5 Core Herbs And Spices To Have On Hand, That Aren’t Salt And Pepper
We’ve all seen those elaborate spice sets at the store. It might seem like a good idea to buy 25 spices in one swoop, until those jars sit around, unused, for months and years until they go to waste. If you’re a minimalist when it comes to organizing your kitchen and cooking in general, there’s no need to have a zillion spices on hand. Besides salt and pepper, keep these five core spices in your cabinet and you’ll be all set.
You can’t go wrong with buying a bottle of cumin for your kitchen, even if you don’t cook that often. Cumin is mild, a little bitter and a little sweet. It’s the dried fruit of a plant in the parsley family and common in a lot of North African, Indian and Middle Eastern cooking. In the United States, we see it most often in South Western and Mexican cooking. Cumin is mostly used in savory recipes like chili, stew, meat, fish and vegetable dishes.
The brownish red aromatic spice works just as well in savory foods as it does sweet ones. It’s basically a guarantee that you can add cinnamon to 97 percent of baked goods and the spice would only make them better.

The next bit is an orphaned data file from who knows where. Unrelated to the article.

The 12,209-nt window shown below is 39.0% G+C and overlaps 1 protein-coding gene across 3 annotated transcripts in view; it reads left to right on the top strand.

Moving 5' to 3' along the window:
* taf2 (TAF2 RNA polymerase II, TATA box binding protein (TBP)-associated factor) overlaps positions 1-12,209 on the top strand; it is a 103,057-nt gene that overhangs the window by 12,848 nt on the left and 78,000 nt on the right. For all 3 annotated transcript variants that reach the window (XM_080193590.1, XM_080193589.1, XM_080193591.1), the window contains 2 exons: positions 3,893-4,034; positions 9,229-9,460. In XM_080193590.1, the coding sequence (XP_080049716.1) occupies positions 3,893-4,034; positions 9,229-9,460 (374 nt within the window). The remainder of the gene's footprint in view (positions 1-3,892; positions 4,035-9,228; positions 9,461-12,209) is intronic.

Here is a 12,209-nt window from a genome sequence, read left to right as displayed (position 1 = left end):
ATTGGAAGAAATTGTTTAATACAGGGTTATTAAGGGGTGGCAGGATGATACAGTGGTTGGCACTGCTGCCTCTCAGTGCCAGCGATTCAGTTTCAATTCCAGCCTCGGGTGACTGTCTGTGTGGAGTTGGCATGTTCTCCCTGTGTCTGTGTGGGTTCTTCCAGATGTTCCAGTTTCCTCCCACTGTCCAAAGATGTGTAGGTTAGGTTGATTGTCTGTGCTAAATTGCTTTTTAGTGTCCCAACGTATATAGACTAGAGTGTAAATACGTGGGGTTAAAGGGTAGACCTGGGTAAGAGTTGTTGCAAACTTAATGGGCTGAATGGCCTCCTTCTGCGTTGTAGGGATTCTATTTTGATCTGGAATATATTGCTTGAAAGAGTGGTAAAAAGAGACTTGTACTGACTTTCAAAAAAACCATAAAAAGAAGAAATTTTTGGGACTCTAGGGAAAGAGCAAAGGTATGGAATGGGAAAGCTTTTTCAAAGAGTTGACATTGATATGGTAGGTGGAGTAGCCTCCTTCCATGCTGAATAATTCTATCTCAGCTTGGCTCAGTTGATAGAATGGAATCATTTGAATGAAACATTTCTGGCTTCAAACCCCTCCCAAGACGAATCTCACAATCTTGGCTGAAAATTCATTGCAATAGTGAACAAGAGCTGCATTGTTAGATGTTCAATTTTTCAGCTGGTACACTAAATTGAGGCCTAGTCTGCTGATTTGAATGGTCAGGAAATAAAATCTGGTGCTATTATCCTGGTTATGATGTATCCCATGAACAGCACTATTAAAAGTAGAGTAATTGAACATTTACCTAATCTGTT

When it comes to savory foods, cinnamon will be your best friend when it comes to roasting vegetables, making a stew or any kind of aromatic soups or broths. You can also add a little cinnamon to your coffee, hot chocolate and cocktails.
On the savory side of things, it’s hard to find an herb more versatile than rosemary. Rosemary is harvested all year round so it’s always available fresh. With a pine and citrusy smell, rosemary is used in all sorts of Mediterranean dishes, both in dried and fresh form. The flavor is distinct and you can use it for basically every protein out there.
The strong flavor holds up in whatever cooking conditions you throw at it. Roast any kind of vegetables with rosemary, sprinkle a little into your butter, throw a stick into a cocktail or add some to your mac and cheese. Rosemary really can do no wrong.
Paprika, in powdered form, comes from ground sweet red pepper pods. You’ll find a bunch of different varieties of paprika, ranging from mild and sweet to smokey. The sweet kind, commonly labeled as Hungarian paprika, has a bittersweet and subtle flavor and you can use it to season everything from meat to seafood to vegetables.
Add paprika to dressings, marinades and sauces, sprinkle a little on your mac and cheese, sprinkle it over popcorn, hummus or toss it with some nuts and sea salt for an easy snack.
5. Red Pepper Flakes
Whether or not you like spicy food, red pepper flakes will come in handy. If you want to add a little kick to anything you’re cooking, sprinkle a few flakes on top. The longer you cook the red pepper flakes, the more spice they’ll lend to the dish. Sprinkle a few red pepper flakes on your toast with a little butter and honey, add some to your tomato sauce or sprinkle it over your sweet potatoes to roast. You can’t go wrong.